News & Opinion » Letters

Letters for the Week of August 10

Readers sound off on Solano Stroll, Bawdy Storytelling, and California's tax policies.


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I believe that musicians provide a vital service to the community during the Stroll, making the event more merry, more fun. Musicians, like other service providers, deserve to be compensated for the work that they do. To imply that because they enjoy it, they shouldn't insist on getting paid undervalues the real contribution that the bands of the Bay Area give to the communities of Albany and Berkeley. I believe in paying people what they deserve when they provide you with valuable services and improve your quality of life. I hope that the Solano Avenue Association will find it in its budget to reconsider, and pay the musicians. All of them.

Elena Como, New York City

Let the Public Pay

Thank you for the excellent coverage of the Solano Avenue Association's decision not to pay musicians this year.

My suggestion is that the cities of Berkeley and Albany have a Solano Stroll musicians' fund without any middle man, so that both merchants and community members can contribute to a fund evenly split between participating musicians.

Not only would the musicians' pay no longer be at the bewildering whim of the Solano Avenue Association Board, but we would also know who among the merchants honestly cares about the state of live music, and could shop accordingly.

Carol Denney

Member, Failure to Disperse

It's About Passion

I have been a professional in music events management for many years. And I am a musician as well, so music people are my people. This discussion is not to demonize or politically attack any organization or individual, but to give everyone a better understanding and more information with which to make an informed decision.

Recently, I have been discussing an issue with musicians in the East Bay. A few have spoken out that they were selected through the jury process to perform at the Solano Stroll. They had made the booking and been contracted to perform, and then were told that they would not be compensated. The contract provided by the managing organization has some questionable interpretation in regard to the language — it asks how much the musicians want to be paid, with a cap on the total amount they can receive for their services. The managing organization of the event interprets that language as meaning that if they do not have the funds to pay musicians, then they, under the terms of their contract, can retract payment. In my experience in dealing with entertainment contracts, I would interpret this as a variance in a formal contract endorsed by the parties. Further, it then could appear to be a "breach of contract" by the managing organization's refusal to pay. However, in my experience, to have damages, I would have to perform at the event under the terms of the contract, and then not be paid.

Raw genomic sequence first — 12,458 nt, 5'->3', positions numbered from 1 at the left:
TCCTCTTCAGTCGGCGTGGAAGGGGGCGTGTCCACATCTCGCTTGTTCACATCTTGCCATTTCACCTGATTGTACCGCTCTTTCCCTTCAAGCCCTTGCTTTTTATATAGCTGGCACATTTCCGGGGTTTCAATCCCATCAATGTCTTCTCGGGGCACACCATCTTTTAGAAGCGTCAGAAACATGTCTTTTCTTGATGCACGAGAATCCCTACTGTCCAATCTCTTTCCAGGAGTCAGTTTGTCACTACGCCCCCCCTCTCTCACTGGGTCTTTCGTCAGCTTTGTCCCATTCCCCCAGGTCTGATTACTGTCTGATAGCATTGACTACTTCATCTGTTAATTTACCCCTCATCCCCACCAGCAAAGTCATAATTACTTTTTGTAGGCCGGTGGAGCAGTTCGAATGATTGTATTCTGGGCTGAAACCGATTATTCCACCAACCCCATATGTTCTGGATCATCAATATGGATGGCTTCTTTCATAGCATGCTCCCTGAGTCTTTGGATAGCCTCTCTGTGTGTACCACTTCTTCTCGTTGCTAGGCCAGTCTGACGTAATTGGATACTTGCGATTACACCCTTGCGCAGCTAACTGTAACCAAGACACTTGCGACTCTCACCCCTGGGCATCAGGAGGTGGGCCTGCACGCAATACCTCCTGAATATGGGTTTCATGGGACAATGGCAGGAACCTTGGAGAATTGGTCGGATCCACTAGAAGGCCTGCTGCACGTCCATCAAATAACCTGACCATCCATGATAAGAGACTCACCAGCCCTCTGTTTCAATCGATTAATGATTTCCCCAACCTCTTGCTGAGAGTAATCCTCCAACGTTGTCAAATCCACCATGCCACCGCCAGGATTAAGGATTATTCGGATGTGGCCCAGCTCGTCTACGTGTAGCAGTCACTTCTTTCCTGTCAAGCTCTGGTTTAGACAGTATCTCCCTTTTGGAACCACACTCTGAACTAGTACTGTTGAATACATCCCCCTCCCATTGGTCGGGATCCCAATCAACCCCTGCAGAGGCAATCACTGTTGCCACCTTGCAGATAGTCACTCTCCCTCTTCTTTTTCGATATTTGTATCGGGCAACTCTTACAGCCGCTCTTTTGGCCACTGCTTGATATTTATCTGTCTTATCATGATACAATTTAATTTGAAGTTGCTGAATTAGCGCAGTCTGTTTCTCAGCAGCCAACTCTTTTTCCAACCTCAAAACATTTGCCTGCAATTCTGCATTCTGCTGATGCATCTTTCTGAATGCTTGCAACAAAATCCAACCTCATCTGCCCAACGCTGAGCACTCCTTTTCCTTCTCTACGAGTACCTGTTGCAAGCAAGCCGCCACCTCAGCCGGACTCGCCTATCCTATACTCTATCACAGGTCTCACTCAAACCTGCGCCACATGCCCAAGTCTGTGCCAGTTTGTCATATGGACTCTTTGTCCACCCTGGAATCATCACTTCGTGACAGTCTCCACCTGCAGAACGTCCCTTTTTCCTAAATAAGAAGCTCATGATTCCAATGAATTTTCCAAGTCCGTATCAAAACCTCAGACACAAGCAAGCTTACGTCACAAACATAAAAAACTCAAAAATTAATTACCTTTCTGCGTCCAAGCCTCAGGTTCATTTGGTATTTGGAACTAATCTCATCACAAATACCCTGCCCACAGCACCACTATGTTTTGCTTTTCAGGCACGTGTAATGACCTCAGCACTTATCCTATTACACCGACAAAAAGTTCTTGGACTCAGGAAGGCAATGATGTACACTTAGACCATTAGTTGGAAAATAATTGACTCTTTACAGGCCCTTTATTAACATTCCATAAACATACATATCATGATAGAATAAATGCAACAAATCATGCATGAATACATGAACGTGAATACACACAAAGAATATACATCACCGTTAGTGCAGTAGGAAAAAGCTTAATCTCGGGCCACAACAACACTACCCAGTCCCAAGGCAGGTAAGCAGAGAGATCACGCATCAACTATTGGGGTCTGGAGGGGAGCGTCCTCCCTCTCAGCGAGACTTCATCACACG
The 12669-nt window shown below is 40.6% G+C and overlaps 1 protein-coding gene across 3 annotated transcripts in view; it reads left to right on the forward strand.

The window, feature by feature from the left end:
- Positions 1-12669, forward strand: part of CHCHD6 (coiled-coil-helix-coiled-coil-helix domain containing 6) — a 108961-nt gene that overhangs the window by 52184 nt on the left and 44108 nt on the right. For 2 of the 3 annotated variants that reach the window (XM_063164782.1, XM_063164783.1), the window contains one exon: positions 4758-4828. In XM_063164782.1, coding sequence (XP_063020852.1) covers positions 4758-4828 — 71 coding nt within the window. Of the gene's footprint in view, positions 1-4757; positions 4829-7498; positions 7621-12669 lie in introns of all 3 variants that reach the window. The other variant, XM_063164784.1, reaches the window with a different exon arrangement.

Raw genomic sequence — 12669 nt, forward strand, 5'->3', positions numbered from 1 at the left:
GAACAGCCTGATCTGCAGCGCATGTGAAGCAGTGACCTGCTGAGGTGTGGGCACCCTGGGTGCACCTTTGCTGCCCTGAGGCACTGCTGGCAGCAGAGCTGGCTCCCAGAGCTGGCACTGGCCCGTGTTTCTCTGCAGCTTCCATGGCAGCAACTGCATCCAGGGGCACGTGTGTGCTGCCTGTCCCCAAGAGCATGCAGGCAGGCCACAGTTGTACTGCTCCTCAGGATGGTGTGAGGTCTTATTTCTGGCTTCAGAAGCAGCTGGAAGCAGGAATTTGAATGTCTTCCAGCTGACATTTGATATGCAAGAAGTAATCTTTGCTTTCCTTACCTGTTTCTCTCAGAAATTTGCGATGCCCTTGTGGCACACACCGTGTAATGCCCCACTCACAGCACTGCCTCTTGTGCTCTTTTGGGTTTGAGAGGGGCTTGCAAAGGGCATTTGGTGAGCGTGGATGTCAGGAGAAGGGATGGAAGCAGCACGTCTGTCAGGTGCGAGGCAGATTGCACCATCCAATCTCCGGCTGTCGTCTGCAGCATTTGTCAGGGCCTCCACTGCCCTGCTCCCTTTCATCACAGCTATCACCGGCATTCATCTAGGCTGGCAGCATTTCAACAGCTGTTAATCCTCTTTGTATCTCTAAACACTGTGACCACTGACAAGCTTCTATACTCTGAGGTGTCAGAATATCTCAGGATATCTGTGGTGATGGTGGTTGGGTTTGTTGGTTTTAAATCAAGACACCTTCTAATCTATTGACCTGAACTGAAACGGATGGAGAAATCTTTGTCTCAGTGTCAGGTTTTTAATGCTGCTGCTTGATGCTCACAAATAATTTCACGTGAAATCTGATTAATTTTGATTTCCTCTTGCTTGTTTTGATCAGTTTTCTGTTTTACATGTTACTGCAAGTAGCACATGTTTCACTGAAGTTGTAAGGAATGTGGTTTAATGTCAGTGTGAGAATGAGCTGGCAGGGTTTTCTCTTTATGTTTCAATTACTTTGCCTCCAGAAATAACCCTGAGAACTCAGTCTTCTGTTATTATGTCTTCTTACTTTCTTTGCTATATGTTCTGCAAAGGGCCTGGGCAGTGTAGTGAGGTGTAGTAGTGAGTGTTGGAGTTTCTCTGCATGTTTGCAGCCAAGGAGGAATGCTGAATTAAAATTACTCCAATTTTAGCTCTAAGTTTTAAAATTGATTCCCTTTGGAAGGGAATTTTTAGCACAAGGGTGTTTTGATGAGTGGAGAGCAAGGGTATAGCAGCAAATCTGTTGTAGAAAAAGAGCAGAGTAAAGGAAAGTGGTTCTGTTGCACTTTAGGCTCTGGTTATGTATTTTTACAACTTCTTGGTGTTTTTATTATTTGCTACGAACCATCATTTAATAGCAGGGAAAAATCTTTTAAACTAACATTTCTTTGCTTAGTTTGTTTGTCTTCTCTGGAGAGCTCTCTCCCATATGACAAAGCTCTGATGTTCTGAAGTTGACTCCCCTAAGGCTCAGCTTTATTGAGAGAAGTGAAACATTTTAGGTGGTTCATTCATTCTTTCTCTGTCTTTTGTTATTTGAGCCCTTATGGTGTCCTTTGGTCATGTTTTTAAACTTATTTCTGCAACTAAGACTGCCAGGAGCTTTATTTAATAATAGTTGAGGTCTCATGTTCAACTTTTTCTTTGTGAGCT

I cannot and will not advise any musician not to perform. It is up to that musician to see the ultimate personal benefit they will derive from their performance either volunteering or working and earning a living performing music. However, the actions that we as musicians take will always affect the whole. Performing for free can be just as rewarding as getting paid. The only precise result for the action of performing for free is "the economics of diminishing returns."

Most importantly, when I choose to perform for free at the request of an organization that is managing a community event, many times that organization will be a nonprofit group. When I perform for free for such a group, I am actually a volunteer, volunteering for a nonprofit event, and I will bill as such or contract as such. I request a 1099 nonprofit receipt for my services. And I always compute my costs at the standard rate of $65 per musician per hour, and factor in all costs associated with the performance. That is a good tax break for working musicians. I know Carol Denney and I know that she is a solid individual and a professional artist of her chosen trade. And no individual should be criticized or attacked for their objection to events that gather our individual attention. And Allen Cain should not be attacked as well. But all should remember that for many musicians, it is a business and a profession. The money we earn from performing is, for many of us, a primary or a secondary source of income. Words of wisdom for the Solano Avenue Association: Many times, a free musical act is an inexperienced act that will lead to more complicated problems than just showing up, performing, entertaining the crowd, collecting the check, and going home. Lastly, tips and CD sales are consumer-based sources of income, and people now have less disposable income to spend.

Every musician I know, including myself, will and can commit to help the community, the impoverished, the needy, those in ill health, the children, political causes, and needs for recent hurricanes/disasters. They are always there first with guitar in hand, but it can be most difficult when the bills come at the beginning of the month. For some of us, music and our passion for performance is not a holiday occurrence or a weekend hobby — it's a way of life. But most importantly, it's a passion for the art of performance. What baffles me is there is this "elbowing" these days that musicians should perform for free. When I am approached by a group that asks me to perform at an event to help the disabled in our community, and they come with respect and integrity — not assuming I need a break or exposure as a musician, not convinced that I am available to play anything available to me, but that I am interested in what they are doing, and am concerned to help another human being — I am there and will play my heart out. Because it is my passion.

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